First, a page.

Verse 7. He shall not be afraid of evil tidings. He shall have no dread that evil tidings will come, and he shall not be alarmed when they do come. Rumours and reports he despises; prophecies of evil, vented by fanatical mouths, he ridicules; actual and verified information of loss and distress he bears with equanimity, resigning everything into the hands of God.
His heart is fixed, trusting in the Lord. He is neither fickle nor cowardly; when he is undecided as to his course he is still fixed in heart: he may change his plan, but not the purpose of his soul. His heart being fixed in solid reliance upon God, a change in his circumstances but slightly affects him; faith has made him firm and steadfast, and therefore if the worst should come to the worst, he would remain quiet and patient, waiting for the salvation of God.
EXPLANATORY NOTES AND QUAINT SAYINGS
Verse 7. He shall not be afraid of evil tidings. How can you affright him? Bring him word his estate is ruined; "yet my inheritance is safe," says he. Your wife, or child, or dear friend is dead; "yet my Father lives." You yourself must die; "well, then, I go home to my Father, and to my inheritance."
For the public troubles of the Church, doubtless it is both a most pious and generous temper, to be more deeply affected for these than for all our private ones; and to sympathise in the common calamities of any people, but especially of God's own people, hath been the character of men near unto him. Observe the pathetic strains of the prophet's bewailing, when he foretells the desolation even of foreign kingdoms, much more of the Lord's chosen people, still mindful of Sion, and mournful of her distresses. ( Jeremiah 9:1 , and the whole Book of Lamentations.) Yet even in this, with much compassion, there is a calm in a believer's mind; he finds amidst all hard news, yet still a fixed heart, trusting, satisfied in this, that deliverance shall come in due time, Psalms 102:13 , and that in those judgments that are inflicted, man shall be humbled and God exalted, Isaiah 2:11 Isaiah 2:15 Isaiah 2:16 ; and that in all tumults and changes, and subversion of states, still the throne of God is fixed, and with that the believer's heart likewise, Psalms 93:2 . So Psalms 29:10 . --Robert Leighton.
Verse 7. He shall not be afraid, etc. If a man would lead a happy life, let him but seek a sure object for his trust, and he shall be safe: He shall not be afraid of evil tidings: his heart is fixed, trusting in the Lord. A man that puts his confidence in God, if he hears bad news of mischief coming towards him, as suppose a bad debt, a loss at sea, accidents by fire, tempests, or earthquakes, as Job had his messenger's of evil tidings, which came thick and threefold upon him, yet he is not afraid, for his heart is fixed on God: he hath laid up his confidence in God, therefore his heart is kept in an equal poise; he can say, as Job, "The Lord gave, and the Lord hath taken away; blessed be the name of the Lord," Job 1:21 . His comforts did not ebb and flow with the creature, but his heart was fixed, trusting in the Lord. --Thomas Manton.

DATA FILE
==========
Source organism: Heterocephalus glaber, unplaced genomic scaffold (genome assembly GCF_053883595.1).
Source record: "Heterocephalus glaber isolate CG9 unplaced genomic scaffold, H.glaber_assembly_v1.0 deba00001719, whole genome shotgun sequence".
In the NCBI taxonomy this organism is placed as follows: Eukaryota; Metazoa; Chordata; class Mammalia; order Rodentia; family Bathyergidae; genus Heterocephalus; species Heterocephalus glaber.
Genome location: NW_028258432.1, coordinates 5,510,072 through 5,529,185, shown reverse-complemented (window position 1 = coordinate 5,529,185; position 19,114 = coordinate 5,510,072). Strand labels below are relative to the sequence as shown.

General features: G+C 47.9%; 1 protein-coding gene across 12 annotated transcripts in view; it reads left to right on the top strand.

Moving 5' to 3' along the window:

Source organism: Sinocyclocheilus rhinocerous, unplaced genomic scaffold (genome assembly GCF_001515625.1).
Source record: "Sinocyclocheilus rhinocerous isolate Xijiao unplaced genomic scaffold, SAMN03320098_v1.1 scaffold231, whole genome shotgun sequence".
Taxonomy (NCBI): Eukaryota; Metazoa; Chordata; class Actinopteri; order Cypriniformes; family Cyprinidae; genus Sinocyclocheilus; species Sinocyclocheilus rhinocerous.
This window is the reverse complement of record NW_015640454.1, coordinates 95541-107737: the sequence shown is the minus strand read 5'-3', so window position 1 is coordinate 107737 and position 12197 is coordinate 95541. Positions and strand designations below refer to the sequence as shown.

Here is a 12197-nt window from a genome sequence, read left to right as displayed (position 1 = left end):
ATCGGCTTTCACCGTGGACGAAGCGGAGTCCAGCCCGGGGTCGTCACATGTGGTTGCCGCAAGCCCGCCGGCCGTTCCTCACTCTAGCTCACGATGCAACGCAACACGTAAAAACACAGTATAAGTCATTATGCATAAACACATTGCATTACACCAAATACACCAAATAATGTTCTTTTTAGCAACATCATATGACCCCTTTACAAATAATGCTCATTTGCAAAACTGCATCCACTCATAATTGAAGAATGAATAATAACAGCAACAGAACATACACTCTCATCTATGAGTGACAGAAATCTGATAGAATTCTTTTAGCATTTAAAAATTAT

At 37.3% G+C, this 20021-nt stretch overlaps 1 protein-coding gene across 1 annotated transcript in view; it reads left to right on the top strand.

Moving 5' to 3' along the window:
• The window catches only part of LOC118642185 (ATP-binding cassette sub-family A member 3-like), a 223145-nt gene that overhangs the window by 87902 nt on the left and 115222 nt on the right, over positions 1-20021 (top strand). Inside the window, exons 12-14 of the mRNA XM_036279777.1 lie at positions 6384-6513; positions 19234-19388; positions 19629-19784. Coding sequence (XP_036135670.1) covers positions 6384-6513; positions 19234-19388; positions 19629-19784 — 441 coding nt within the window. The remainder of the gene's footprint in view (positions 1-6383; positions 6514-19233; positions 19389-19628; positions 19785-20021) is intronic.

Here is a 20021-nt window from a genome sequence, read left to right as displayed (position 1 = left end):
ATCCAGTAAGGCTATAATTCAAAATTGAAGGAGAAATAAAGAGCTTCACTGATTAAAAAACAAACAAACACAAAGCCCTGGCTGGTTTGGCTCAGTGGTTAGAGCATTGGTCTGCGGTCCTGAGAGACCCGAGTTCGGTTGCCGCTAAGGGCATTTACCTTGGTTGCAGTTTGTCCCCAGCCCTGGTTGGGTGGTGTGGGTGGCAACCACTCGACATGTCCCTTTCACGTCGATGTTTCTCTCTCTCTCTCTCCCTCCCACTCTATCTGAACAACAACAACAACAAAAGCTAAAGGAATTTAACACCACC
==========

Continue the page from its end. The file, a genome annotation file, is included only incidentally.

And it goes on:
Verse 7 (first clause). The good man will not be alarmed by any report of danger, whilst the dishonest man, conscious of his wickedness, is always in a state of fear. -- George Phillips.
Verse 7. His heart is fixed, or prepared, ready, and in arms for all services; resolved not to give back, able to meet all adventures, and stand its ground. God is unchangeable; and therefore faith is invincible, for it sets the heart on him; fastens it there on the rock of eternity; then let winds blow and storms arise, it cares not. --Robert Leighton.
Verse 7. His heart is fixed -- established fearlessly. So Moses, with the Red Sea before and the Egyptian foes behind ( Exodus 14:13 ); Jehoshaphat before the Ammonite horde of invaders ( 2 Chronicles 20:12 2 Chronicles 20:15 2 Chronicles 20:17 ); Asa before Zerah, the Ethiopian's "thousand thousand, and three hundred chariots" ( 2 Chronicles 14:9-12 ). Contrast with the persecuted David's fearless trust, Saul's panic stricken feeling at the Philistine invasion, inasmuch as he repaired for help to a witch. How bold were the three youths in prospect of Nebuchadnezzar's fiery furnace! How fearless Stephen before the council! Basilius could say, in answer to the threats of Caesar Valens, "such bug bears should be set before children." Athanasius said of Julian, his persecutor, "He is a mist that will soon disappear." --A. R. Fausset.
Verse 7. Trusting in the Lord, I need not prove that a man can have no other sure comfort and support. For what can he confide in? His treasure? This may soon be exhausted, or it may awaken the avarice or ambition of a powerful enemy, as Hezekiah's did the king of Babylon, and so instead of being a defence, prove the occasion of his ruin. Can he confide in power? Alas, he knows that when this is grown too big to fall by any other hands, it generally falls by its own. Can he finally confide in worldly wisdom? Alas, a thousand unexpected accidents, and unobserved latent circumstances, cross and frustrate this, and render the Ahithophels not only unfortunate, but often contemptible too. --Richard Lucas, 1648-1715.
HINTS FOR PASTORS AND LAYPERSONS